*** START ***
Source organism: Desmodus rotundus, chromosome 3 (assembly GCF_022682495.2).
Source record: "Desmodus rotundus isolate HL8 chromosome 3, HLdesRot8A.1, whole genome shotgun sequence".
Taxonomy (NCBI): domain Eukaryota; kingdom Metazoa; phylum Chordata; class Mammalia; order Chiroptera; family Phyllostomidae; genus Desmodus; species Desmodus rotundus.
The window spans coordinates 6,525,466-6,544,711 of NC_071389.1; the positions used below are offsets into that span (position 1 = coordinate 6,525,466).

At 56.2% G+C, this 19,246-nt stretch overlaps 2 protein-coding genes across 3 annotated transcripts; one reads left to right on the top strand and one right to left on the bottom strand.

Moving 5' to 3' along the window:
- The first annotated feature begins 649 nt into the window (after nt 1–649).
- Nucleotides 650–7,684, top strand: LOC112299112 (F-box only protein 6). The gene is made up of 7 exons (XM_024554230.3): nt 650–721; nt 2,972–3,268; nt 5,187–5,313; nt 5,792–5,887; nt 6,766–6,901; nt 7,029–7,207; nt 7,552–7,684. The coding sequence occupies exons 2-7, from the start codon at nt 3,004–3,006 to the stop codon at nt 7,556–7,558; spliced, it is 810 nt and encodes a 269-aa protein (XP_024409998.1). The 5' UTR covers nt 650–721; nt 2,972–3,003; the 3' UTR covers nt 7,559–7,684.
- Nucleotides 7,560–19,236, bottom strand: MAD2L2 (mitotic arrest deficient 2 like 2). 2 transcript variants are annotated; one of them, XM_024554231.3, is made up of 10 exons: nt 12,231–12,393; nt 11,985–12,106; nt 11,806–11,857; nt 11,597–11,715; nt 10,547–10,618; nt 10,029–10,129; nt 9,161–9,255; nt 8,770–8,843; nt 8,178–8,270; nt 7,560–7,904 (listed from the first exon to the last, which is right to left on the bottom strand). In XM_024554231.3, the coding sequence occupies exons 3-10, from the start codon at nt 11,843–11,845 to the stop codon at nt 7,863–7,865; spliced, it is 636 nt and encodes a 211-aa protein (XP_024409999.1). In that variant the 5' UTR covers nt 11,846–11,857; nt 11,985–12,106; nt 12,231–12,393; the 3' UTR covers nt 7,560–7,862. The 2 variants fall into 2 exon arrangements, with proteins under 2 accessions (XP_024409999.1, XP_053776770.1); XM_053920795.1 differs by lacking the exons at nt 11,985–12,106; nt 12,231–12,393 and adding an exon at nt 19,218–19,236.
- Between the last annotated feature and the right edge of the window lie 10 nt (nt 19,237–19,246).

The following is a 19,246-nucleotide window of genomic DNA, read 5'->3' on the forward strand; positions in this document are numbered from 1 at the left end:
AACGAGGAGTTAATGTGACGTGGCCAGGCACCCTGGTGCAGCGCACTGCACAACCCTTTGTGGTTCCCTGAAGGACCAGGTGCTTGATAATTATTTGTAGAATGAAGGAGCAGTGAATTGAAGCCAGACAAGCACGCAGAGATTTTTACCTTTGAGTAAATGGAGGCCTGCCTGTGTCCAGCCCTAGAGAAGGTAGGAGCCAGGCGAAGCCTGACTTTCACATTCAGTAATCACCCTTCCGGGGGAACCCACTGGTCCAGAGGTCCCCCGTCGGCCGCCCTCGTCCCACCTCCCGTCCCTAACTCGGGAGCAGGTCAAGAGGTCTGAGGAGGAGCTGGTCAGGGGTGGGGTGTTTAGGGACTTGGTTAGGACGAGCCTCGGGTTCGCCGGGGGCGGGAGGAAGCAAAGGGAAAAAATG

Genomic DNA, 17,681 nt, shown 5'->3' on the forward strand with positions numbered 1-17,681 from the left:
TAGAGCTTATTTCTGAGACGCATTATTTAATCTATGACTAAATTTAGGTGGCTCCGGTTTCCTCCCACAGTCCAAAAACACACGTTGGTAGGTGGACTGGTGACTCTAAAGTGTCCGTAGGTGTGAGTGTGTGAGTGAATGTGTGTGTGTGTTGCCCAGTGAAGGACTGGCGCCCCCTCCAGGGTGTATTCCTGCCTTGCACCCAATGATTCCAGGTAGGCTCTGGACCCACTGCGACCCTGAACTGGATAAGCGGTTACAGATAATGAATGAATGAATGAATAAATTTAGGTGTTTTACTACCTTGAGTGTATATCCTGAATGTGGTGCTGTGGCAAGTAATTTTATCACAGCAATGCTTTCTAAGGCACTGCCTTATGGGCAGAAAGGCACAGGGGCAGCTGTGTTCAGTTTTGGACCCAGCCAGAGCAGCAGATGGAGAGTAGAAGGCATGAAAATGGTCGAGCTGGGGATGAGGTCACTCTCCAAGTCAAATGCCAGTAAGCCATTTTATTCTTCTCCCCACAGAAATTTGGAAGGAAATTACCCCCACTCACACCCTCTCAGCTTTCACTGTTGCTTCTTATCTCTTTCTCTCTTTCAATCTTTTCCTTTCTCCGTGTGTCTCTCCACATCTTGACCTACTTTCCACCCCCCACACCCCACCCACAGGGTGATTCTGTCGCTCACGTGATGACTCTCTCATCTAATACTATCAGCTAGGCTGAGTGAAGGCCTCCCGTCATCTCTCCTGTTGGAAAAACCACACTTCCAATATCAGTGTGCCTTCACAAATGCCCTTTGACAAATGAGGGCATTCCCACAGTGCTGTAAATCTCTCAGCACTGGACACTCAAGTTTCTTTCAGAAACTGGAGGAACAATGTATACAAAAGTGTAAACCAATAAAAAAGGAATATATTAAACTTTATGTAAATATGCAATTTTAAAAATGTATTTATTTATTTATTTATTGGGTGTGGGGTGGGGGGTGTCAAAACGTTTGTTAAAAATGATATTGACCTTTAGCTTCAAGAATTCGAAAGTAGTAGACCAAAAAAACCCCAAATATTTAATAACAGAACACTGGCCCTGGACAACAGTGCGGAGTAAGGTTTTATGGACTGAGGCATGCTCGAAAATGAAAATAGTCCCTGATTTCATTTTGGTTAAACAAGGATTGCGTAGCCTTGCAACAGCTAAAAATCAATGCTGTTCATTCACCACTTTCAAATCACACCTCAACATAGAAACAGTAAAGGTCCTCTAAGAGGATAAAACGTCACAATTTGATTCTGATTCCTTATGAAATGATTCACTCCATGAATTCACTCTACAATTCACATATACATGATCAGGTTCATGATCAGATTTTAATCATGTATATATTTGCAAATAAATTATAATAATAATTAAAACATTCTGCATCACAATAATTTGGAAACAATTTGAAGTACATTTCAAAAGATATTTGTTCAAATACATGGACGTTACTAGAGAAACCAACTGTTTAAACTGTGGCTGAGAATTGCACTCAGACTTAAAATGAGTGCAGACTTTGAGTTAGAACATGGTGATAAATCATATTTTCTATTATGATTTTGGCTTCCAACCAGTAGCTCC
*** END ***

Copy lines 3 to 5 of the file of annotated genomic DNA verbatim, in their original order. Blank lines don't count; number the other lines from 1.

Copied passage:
Taxonomy (NCBI): domain Eukaryota; kingdom Metazoa; phylum Chordata; class Mammalia; order Chiroptera; family Phyllostomidae; genus Desmodus; species Desmodus rotundus.
The window spans coordinates 6,525,466-6,544,711 of NC_071389.1; the positions used below are offsets into that span (position 1 = coordinate 6,525,466).

At 56.2% G+C, this 19,246-nt stretch overlaps 2 protein-coding genes across 3 annotated transcripts; one reads left to right on the top strand and one right to left on the bottom strand.